Declining Foreign Investment: Why Now?

The U.S. economy has long benefitted from overseas investments. Our current expansion is the longest on record, and foreign capital has been a significant part of that rise. According to Forbes, the United States has been the top destination for foreign direct investment, with over $4 trillion accounting for nearly 25% of total global stock in 2017.

But according to the Wall Street Journal, overseas investors sold off commercial real estate (CRE) in greater numbers than they bought last quarter for the first time since 2013: $13.4 billion of property was sold in the second quarter of 2019, compared with $12.6 billion bought. 

Why Now?

One reason for this could be a perceived peak in the economy: some investors have the opinion that the dollar has reached a high, so they are selling property to seize an advantageous exchange into their own currency. In addition, it is unlikely that they will invest more immediately because doing so would be an expensive prospect, especially from the standpoint of the dollar peaking.

Uncertainty in the global economy is an additional factor. As publications talk about the escalation of the trade conflict between China and the U.S., a shift from real estate into stocks and bonds shows a migration into an asset class seen as more secure. But it also reaffirms the U.S. as a haven for foreign capital: In June, $64 billion in stocks and bonds were bought, the largest sum since August 2018.

Senior Housing: A Once-Overlooked Rising Asset Class

Commercial is not off the table for investment, and certain segments of the class are still very attractive even in the case that the U.S. economy slides downward. Senior Housing, for example, functions as a separate asset class when considering the totality of CRE. The hospitality component of the class, combined with health care, makes Senior Housing a far more consistently demanded area of real estate throughout economic cycles, than traditional commercial property investment.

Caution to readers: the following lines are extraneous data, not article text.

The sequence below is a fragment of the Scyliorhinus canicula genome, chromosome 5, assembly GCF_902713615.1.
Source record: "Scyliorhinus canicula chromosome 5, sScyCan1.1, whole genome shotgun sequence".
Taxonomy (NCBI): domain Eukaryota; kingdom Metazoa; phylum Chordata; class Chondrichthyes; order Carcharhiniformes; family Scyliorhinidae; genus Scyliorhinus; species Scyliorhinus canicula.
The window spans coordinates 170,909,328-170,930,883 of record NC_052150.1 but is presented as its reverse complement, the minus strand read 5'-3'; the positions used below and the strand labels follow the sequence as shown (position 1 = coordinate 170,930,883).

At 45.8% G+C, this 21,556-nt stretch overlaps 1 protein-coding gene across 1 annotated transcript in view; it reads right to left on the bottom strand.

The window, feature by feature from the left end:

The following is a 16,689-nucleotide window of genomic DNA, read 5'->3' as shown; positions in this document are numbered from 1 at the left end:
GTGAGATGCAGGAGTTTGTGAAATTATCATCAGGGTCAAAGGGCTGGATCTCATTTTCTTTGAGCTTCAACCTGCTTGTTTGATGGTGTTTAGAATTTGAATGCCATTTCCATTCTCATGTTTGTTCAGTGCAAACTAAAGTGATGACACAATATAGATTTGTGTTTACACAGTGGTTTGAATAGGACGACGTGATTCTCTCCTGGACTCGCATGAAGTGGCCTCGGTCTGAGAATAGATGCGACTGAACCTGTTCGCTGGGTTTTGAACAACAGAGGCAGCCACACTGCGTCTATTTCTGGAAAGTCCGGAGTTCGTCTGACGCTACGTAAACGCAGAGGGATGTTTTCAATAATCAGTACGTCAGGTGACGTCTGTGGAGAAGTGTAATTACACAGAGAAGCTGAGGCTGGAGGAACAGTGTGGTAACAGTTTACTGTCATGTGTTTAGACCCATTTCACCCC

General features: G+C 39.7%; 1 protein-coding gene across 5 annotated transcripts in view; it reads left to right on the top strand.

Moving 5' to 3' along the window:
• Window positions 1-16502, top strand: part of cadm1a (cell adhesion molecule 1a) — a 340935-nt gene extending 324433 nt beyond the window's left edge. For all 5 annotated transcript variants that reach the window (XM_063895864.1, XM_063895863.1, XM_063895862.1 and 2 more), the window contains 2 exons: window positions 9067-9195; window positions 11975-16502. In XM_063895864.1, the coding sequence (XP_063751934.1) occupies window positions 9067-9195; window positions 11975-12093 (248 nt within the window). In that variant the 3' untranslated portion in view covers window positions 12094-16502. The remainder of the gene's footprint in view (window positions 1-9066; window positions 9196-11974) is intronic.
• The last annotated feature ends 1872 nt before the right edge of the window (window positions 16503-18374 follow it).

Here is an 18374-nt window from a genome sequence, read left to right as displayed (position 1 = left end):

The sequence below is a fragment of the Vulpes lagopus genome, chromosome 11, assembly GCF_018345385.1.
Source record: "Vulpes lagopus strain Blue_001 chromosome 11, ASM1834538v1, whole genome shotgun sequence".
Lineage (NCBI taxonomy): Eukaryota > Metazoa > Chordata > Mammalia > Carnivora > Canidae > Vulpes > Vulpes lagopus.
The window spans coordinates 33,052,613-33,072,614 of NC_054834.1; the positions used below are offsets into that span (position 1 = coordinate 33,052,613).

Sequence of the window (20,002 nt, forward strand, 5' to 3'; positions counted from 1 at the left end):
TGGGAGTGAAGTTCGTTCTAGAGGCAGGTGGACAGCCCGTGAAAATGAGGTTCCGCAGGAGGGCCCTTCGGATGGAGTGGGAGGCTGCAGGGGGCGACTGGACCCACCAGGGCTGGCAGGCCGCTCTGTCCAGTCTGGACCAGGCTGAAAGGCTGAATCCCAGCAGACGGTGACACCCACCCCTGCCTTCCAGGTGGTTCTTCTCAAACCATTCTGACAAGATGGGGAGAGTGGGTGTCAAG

In comparison to Senior Housing, take the traditional office: As the idea of an office broadens and continues expanding beyond U.S. norms, the need for a workspace separate from the home will diminish in some sectors within the states without even considering the economy.

Multifamily, and housing in general, is also showing an affordability problem in the U.S. as lower-cost renting becomes a more attractive option to individuals and families living more frugally. According to MarketWatch, nearly two-thirds of Americans live in areas where renting is more affordable.

And because owning is either unattainable or unattractive to potential buyers, less of these properties are getting the same returns in markets where they once did from sales, and more profit is being derived from renting. 

The Value of Renting

This is leading to a migration towards building higher-end product, creating a cycle that continues excluding many on a lower budget. In addition, renting is becoming more attractive to those with the means to own due to the lifestyle offering less hassle. The demographic interested in Senior Housing relates to this.

A Stable Asset Class

Senior Housing does not lose as much demand during a recession compared with other properties, as it serves a need that persists regardless of economic cycles.

A Matter of Distance

The United States, compared with countries of much older economic history, is home to a sprawling geography that has cultivated a population willing to travel far to seek opportunity. This fact has led to less proximity for families, and therefore has resulted in a cohort of elders that cannot be cared for by their busy, distant relatives. So, one factor is necessity: Families will find the funds to move their elders into Senior Housing because, logistically, there is not another option for this group.

Disregarding that idea of necessity, many perfectly healthy seniors feel disconnected from their peers. Senior Housing offers an opportunity for them to reconnect and live in an environment where they can meet like-minded people of the same age group. That convinces many who are not in need of health care to find communities they know can provide an engaging social lifestyle, which can care for them when they do need it.

To be clear, Senior Housing is not immune to recession. But compared to other CRE, it does have a consistent value that weathers downturns admirably. And with an aging population in the United States, investment within the asset class by overseas investors could be a boon to both the industry and the partners involved if moves are made early enough. 

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